Cat Eye Colors, Ranked from Most Common to Rarest

What's your favorite cat's eye color?

There are many different kinds of cat eye colors. The color of a cat's eyes is determined by the amount of melanin handed down through their DNA from their mother and father cats. The more melanin your cat acquires, the darker their fur will be; however, this does not relate to the color of their eyes because melanin affects them differently. The color of a cat's eyes, like the color of its coat, is hereditary.

Certain breeds will only be seen with one color of eyes. Domestic cats, more than many other domestic species, including dogs, may have a wide range of eye hues. While certain eye hues are associated with specific breeds, others are seen in a wide range of purebred and mixed breed cats. Siamese cats are perhaps the most remarkable example of a breed with eye color corresponding to coat color. Typically, purebred cats have more striking eye colors and often have some of the rarest colors.

How Do Cat's Eyes Get Their Color?

Cat eye color is influenced by two primary factors: iris pigmentation and blue refraction. The iris is divided into two layers, each of which contains pigment-producing cells (melanocytes). The size, spacing, and density of the fibers in the stroma influence how light is reflected and refracted, resulting in the shade of blue. The translucent structures in cats' eyes, like glass, are transparent blue, ranging from nearly colorless to darker blues to violet-hued blues.

The old wives' story that feeding a cat fish causes its eyes to change color is false. Kitten's eyes are always blue eyes, but the adult color develops at 6-7 weeks. There is additional pigmentation on the interior of the eye and a highly reflective region behind the retina known as the Tapetum Lucidum. This is an iridescent tissue layer that reflects light into the eye. It aids cats' vision in low-light situations, but it also creates eyeshine in flash photography.

1. Yellow Eyes/Amber Eyes/Brown Eyes

The black cat with yellow eyes lies on a sofa.

Yellow eyes can range from delicate lemon yellow to golden tones, eventually blending into a deep and rich amber. Bengal, American Shorthair, Manx, British Shorthairs, LaPerm, Bombay, Sphynx, and Norwegian Forest Cat are examples of breeds with yellow or amber eyes. The golden eyes of the Burmese cat breed may be particularly stunning, with show cats frequently displaying outstanding brightness and depth. There is some overlap between yellows and browns (light hazel or tan) and yellows and greens. Brown encompasses various colors; some browns have a green, orange, or yellow tinge to them or are flecked with them.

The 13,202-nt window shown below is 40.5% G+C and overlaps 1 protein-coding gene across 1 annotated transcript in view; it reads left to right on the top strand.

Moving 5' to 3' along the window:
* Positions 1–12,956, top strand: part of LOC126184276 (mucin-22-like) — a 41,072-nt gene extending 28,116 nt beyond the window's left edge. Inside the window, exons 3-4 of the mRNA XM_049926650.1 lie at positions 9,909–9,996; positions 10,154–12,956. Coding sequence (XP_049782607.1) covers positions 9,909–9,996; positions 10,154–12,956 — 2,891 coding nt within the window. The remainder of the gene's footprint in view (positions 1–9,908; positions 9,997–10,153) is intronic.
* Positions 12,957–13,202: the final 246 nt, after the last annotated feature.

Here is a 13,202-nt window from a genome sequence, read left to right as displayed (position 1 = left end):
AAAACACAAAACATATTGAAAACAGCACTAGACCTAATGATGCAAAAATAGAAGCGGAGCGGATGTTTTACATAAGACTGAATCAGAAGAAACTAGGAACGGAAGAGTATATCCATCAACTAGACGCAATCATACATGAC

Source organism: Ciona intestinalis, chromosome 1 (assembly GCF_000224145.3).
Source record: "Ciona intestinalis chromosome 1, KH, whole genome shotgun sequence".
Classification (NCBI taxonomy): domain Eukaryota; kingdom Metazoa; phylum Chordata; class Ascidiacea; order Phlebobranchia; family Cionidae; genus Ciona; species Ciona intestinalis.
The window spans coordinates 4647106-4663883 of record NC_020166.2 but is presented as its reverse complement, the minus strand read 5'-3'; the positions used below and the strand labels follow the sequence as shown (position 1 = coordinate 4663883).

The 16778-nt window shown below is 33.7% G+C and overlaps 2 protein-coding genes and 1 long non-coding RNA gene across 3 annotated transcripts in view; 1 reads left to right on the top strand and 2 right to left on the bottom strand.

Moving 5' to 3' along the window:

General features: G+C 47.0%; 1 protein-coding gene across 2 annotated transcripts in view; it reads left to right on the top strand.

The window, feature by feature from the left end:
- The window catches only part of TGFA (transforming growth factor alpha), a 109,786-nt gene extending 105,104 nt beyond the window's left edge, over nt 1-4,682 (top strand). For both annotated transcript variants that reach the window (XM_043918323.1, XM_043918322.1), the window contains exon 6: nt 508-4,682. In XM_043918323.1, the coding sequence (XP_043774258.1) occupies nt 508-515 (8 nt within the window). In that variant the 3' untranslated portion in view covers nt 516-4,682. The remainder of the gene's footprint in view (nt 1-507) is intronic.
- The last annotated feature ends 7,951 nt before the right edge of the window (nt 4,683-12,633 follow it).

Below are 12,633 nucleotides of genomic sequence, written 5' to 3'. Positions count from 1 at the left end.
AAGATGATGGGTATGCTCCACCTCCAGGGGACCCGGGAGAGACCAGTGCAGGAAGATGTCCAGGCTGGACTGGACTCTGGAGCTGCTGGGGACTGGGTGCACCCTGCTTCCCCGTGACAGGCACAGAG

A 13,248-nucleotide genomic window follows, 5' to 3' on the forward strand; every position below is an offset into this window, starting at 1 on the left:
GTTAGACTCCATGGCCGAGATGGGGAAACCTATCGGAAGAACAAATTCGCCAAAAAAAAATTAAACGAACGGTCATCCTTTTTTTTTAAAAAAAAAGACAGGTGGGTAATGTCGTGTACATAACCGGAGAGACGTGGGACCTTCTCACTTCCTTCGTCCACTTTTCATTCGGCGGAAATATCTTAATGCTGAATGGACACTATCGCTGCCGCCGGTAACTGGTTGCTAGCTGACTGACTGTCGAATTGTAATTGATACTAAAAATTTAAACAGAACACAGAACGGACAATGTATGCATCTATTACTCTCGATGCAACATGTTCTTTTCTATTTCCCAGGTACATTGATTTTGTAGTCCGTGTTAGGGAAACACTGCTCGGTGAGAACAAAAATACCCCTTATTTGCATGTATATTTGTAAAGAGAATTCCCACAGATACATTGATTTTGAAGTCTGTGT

2. Hazel Eyes

Cat with Hazel eyes

Hazel eyes are a green-golden yellow mix. Most wild cats in temperate climates, including Lynx and Bobcats, have this eye color. It's also a popular eye color among wild cats. The Abyssinian, Bengal, Singapura, Cornish Rex, and Scottish Fold are among the breeds with hazel eyes.

3. Green Eyes

Cat with green eyes

A cat's eyes can range in color from yellowish-green to gooseberry-green to darker greens to blue-toned greens. Green eyes may be found in breeds like the Egyptian Mau, which has a brilliant gooseberry color with green eyes. They are also seen in Russian Blue cats. It's also possible to notice gold or yellow specks within the iris of a green-eyed cat.

4. Aqua and Blue Eyes

Cat with blue eyes

Blue eyes can range from a light sky blue to a deep and dazzling sapphire. This is because cats with blue eyes do not have melanin in their irises. As a result, the blue cat's eyes are clear, but the blue hue is caused by light reflecting off the curved edges of the iris. The dominant white gene, also known as the epistatic white gene, is to blame for this. This gene silences all other genes that code for color, resulting in a totally white coat.

5. Orange Eyes and Copper Eyes

Scottish Fold cat with orange eyes

Initially, British cat breeders desired an eye color to stand out in striking relief against any coat color. Many of the early cat fanciers in the United Kingdom requested orange eyes since pale greens and yellows were unusual. Copper eyes may be found in the Japanese Bobtail, Maine Coon, Persian, Cornish Rex, and Chartreux. Copper is the darkest eye color you'll find in cats, and it's a more unusual hue than some others.

6. Albinism: Blue Eyes, Pink Eyes, Lilac Eyes

Albino cats have either blue, pink, or lilac eyes. Because of the anatomy of a cat's eye, an unpigmented eye appears lilac rather than pink. Pink eyes are hardly common in cats. Instead, it is present in pink-eyed albinos and is caused by a total absence of pigment in the eye and very little blue refraction. Blue dilution is the form of dilution observed in cats, which converts black into grey.

7. Odd-Eyes

Odd-colored eyes can be inherited, congenital (a genetic "mistake" during the embryonic development of the cat), or the result of an accident or injury. The medical name for strange eyes is heterochromia iridium (different colored irides). It can be hereditary, congenital, or acquired (illness, injury, medication). One eye is usually blue, while the other is green, hazel, yellow, or orange.

8. Dichromatic Eyes

Dichroic eyes feature two iris colors in one. This is due to the cat's irises having varying amounts of melanin in various regions. Sometimes the eyes have a clear oval of one color around the pupil that fades into another hue. Sometimes the colors are divided into parts, such that a quarter or half of the eye is one color and the remaining section is a different color.

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